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 Post subject: software near-independence strategy despite rare upgrades
 Post Posted: Sat Jul 19, 2014 5:42 pm 
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Joined: Sat Jun 30, 2007 10:36 am
Posts: 208
Problem solved; open for comment.

Since I don't want to upgrade software often enough to expect continuous version compatibility, my current protocol is to save files in generic non-native formats, such as text (*.txt). Even that can be problematic, as with paragraph markers that may, I think, be CRs (carriage returns), LFs (line feeds), or CRLFs, but a difficulty there should still allow fairly easy content recovery. Upgrading is still needed, as when hardware breaks down and is not easily replaced (e.g., the x86 upgrade path seems to have ended for Win OS purposes), but this should make productive work easier over the long term.


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 Post subject: Re: software near-independence strategy despite rare upgrade
 Post Posted: Sat Jul 19, 2014 8:13 pm 
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Joined: Sun Feb 04, 2007 11:44 am
Posts: 5751
While I also use text files a lot, I recommend using open-source software such as LibreOffice where possible, because not only the software but the file formats are openly supported. In addition it can read and write popular Microsoft Office file formats as well. Scott.


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 Post subject: Re: software near-independence strategy despite rare upgrade
 Post Posted: Fri Jul 25, 2014 2:55 pm 
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Joined: Thu Jan 15, 2009 1:27 pm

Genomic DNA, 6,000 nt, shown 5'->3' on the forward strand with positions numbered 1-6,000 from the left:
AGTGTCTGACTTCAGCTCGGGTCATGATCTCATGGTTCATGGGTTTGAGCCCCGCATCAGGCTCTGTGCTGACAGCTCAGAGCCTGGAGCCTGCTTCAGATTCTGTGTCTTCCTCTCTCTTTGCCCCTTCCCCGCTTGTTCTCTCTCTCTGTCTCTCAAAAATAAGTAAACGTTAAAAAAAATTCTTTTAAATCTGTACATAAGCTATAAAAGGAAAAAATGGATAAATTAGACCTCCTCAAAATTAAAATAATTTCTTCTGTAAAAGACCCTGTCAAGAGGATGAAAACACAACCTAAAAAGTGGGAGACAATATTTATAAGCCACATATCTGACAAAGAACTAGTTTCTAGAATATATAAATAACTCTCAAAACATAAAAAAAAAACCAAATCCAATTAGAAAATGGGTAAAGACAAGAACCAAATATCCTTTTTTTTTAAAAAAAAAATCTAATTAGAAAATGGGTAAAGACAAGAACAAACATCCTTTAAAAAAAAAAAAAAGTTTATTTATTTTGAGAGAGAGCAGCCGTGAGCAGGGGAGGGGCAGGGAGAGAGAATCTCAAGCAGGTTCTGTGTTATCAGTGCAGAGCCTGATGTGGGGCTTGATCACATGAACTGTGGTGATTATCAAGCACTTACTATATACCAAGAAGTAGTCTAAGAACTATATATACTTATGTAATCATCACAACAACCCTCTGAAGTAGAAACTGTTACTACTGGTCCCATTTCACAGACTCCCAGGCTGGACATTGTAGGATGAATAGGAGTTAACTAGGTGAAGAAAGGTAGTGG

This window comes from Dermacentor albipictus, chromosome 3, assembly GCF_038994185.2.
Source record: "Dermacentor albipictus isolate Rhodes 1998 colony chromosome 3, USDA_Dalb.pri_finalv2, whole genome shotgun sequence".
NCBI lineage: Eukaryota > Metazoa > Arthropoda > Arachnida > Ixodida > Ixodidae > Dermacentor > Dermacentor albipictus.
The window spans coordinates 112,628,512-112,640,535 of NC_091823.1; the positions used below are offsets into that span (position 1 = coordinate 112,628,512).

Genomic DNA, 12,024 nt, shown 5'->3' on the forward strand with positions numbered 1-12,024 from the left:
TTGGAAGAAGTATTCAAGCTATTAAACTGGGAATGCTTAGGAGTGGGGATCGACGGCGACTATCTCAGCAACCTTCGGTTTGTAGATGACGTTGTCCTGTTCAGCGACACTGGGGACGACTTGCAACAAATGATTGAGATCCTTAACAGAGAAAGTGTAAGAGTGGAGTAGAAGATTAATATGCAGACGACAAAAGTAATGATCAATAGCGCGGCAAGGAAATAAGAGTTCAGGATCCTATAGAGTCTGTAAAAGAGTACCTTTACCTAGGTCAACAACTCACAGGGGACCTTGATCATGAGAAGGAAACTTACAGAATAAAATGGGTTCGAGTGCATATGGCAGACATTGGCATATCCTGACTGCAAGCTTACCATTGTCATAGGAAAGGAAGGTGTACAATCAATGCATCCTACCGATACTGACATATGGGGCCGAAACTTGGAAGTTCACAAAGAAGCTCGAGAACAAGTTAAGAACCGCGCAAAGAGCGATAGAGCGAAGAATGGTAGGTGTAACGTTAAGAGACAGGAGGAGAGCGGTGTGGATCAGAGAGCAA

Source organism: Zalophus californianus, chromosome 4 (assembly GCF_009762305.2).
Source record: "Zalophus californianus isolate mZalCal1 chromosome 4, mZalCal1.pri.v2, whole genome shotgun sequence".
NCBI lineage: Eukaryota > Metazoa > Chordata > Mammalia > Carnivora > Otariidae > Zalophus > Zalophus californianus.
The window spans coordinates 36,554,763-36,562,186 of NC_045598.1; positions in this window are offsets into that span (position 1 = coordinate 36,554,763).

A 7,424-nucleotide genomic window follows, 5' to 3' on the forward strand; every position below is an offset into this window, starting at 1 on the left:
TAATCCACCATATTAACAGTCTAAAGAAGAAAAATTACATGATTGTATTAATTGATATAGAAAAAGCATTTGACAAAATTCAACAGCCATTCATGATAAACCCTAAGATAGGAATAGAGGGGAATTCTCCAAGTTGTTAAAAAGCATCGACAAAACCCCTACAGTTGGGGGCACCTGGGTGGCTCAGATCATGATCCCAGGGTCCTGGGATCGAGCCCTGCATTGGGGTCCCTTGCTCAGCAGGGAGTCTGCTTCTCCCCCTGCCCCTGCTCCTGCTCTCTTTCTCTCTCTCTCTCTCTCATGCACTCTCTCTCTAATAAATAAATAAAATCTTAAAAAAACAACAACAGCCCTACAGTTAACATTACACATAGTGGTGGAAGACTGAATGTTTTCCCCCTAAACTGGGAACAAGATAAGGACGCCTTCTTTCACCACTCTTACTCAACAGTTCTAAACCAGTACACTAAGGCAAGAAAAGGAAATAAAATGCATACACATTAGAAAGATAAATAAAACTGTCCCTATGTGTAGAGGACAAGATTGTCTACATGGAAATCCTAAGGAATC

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Location: Stowmarket, Suffolk England
Just to note that Libreoffice can read and write MS Works files, and Libre Office can be set to save in industry standard MS Office formats.


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 Post subject: Re: software near-independence strategy despite rare upgrade
 Post Posted: Sat Jul 26, 2014 2:36 pm 
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Joined: Sat Jun 30, 2007 10:36 am
Posts: 208
Good, but if it's been a long time, say 10 years, since a given native format was current, finding compatible software may be a challenge (if compatibility was dropped from a later version, with open source software earlier versions may still be available but they may still have to be downloaded and installed in order to find out if they even offer compatibility for a particular format). Compatibility may also depend on reverse engineering opposed (often legally and often technologically) by Microsoft and its proprietary competitors, limiting the quality of the compatibility. But using sophisticated features is far more efficient in native formats; so, in that case, a copy should also be kept as a generic file, which at least allows having the basic content and reformatting later.


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